If you're feeling down there's a trick you can (supposedly) do to your mind, and that's to smile. Apparently the mere act of turning the corners of your mouth upwards and baring your teeth - while willing your face to feel pleased about something, acts as a nudge to the mood lifting chemicals in our brains and voila! We feel a bit better.
Well, that's the theory.
What is real and tangible on the outside and what is felt internally - and how both of those influences affect our sense of well-being and relative sanity (and the well-being of those around us) is at the core of John Kovenbach's alternately hilarious and poignant love-letter to emotional stability (or lack thereof), the highly relatable Love Song. The play has a linear storyline, but is presented in a series of scenes that could, in and of themselves be a series of short-plays; as the pace, mood, style and metaphors continually change, whilst still remaining fluidly linked to each other (nice job Kovenbach!).
The opening scene acts as prologue and presents the first metaphor. Beane, a sad, silent loner sits in a sparsely furnished room, contemplating the effectiveness of his troublesome lamp. In the next scene we are introduced to a materially successful, married couple - Joan and Harry, whose highly amusing, rapid-fire dialogue (about her reasons for firing her personal assistant) exposes the quirks and superficiality of both their characters. Beane enters the scene - revealed to be Joan's brother and the focus shifts squarely to his emotional stability. He may be depressed and lonely, but he's seems quite relaxed about it. They, on the other hand feel exasperated. It doesn't take a psych major to absorb the irony. As fate would have it, in the next scene our sad hero meets an enigmatic burglar who seems just as messed up as he and it's here that the fifth character enters the scene, in the form of love.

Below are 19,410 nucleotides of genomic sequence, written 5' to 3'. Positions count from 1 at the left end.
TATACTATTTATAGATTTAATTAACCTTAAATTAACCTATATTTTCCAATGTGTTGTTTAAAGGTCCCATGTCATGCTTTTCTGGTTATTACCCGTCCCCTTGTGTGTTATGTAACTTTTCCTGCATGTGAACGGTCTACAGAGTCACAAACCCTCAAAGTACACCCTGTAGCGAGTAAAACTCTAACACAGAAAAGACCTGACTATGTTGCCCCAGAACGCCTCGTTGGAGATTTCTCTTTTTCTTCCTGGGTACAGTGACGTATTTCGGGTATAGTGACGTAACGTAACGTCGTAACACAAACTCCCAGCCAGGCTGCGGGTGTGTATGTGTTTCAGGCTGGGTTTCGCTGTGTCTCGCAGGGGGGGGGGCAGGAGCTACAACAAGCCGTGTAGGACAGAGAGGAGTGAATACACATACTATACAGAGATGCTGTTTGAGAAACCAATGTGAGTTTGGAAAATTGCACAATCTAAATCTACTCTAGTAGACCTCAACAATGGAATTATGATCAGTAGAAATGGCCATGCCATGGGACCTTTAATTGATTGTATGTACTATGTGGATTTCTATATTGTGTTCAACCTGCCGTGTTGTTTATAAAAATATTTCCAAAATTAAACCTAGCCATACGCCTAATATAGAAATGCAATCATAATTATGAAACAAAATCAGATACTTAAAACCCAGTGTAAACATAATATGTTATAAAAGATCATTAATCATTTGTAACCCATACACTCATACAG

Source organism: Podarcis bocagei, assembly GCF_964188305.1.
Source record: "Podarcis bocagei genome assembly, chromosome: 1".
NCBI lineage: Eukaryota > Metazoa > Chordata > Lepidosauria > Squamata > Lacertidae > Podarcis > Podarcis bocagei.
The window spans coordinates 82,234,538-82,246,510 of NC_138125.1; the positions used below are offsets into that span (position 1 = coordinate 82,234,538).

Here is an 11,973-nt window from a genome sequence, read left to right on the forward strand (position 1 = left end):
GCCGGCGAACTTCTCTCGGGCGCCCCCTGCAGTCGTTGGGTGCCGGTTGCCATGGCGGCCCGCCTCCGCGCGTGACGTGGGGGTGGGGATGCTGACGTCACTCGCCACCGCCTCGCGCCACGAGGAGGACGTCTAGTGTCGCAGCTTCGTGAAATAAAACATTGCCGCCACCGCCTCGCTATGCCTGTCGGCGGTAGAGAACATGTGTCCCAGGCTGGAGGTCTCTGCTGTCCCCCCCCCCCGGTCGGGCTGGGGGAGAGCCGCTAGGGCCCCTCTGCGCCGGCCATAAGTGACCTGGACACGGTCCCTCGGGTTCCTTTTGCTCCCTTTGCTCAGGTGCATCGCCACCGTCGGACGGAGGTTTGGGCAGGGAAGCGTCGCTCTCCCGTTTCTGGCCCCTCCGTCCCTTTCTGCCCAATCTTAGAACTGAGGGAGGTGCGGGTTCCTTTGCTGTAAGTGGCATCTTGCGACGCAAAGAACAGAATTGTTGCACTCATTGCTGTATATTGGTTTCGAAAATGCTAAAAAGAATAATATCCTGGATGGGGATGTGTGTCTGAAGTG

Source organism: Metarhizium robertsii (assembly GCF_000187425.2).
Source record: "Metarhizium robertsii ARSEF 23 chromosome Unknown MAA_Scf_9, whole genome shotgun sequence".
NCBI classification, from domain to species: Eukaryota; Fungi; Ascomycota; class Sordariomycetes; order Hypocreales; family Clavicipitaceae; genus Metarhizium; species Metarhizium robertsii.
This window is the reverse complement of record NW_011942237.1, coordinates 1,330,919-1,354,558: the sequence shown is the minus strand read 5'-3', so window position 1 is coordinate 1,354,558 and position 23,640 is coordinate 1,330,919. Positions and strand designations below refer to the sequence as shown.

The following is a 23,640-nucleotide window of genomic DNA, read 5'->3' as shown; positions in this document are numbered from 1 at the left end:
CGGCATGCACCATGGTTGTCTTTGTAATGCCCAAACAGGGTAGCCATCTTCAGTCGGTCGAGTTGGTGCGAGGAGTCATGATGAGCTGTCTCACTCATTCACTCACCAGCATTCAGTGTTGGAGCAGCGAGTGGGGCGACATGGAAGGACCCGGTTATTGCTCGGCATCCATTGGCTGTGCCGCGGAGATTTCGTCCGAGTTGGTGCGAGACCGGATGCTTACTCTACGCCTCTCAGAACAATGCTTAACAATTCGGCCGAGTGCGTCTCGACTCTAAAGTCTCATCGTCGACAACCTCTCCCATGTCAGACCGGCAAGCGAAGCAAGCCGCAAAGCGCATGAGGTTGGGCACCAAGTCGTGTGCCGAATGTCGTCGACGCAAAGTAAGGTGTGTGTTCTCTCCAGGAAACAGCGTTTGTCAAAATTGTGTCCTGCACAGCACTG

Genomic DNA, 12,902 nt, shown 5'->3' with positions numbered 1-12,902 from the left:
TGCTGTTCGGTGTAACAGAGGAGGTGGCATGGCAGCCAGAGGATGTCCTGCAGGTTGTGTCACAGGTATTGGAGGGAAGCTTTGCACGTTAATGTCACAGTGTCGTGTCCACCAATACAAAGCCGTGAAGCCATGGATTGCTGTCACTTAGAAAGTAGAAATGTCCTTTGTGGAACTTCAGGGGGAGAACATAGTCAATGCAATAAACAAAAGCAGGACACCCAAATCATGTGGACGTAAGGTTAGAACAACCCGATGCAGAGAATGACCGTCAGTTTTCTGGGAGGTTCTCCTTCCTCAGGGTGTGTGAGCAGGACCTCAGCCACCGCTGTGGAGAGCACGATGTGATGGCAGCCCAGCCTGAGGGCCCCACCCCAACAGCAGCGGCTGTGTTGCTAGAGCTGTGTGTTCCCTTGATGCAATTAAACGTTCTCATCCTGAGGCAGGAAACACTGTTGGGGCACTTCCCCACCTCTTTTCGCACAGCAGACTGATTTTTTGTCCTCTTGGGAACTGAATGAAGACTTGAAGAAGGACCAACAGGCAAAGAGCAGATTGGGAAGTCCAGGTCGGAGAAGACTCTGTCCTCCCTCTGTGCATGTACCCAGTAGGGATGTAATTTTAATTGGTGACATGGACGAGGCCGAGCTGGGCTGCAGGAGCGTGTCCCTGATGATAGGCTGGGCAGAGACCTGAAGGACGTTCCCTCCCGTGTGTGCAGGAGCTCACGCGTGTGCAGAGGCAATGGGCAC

The rest of the play delves cleverly into the different aspects of love, lust and insecurity as we are batted back and forth between couples, witnessing the transformation, not just of Beane's character, but also in Joan and Harry as Beane's newfound joy (and sanity) becomes the catalyst to their rediscovery of themselves.
It's a juicy, poetic and challenging piece of theatre and for the most part, the highly-skilled cast do it justice. Stooged Theatre Company is slowly but surely building a reputation for presenting edgy, contemporary and updated classics of a very high quality and this production is no exception. My main gripe was with the staging. While I'm a fan of minimalist sets - especially for a densely written, actor's showcase such as this, the few bland set pieces that depicted two locations were continually moved back and forth. While this was done reasonably efficiently, the non-existent set dressing did let the production down somewhat. As a result, there were several awkwardly blocked moments which undermined the full comedic potential of the performances by restricting body language. Joan and Harry never really looked at home and comfortable in their environment. One would have thought the better option would be to dress either sides of the set and just switch lighting for each scene. Regardless of restrictions to realism - each actor is to be commended on the connected, flesh and blood delivery they each give to their lines. Young Theo Rule is truly heartbreaking as Beane and Giverny Lewis - possessed of enviable stage presence - is pitch-perfect as the zany Molly. Another small gripe though is that the play wasn't given a lengthier run in order to give this extremely watchable cast time to fully realise this sharply-observed play's potential. This season opener augurs well for the rest of the company's 2013 season.
Images: (from top) Theo Rule (Beane) and Amy Vee (Joan), Amy Vee (Joan) and Matt Graham (Harry). & Theo Rule (Beane) and Giverny Lewis (Molly).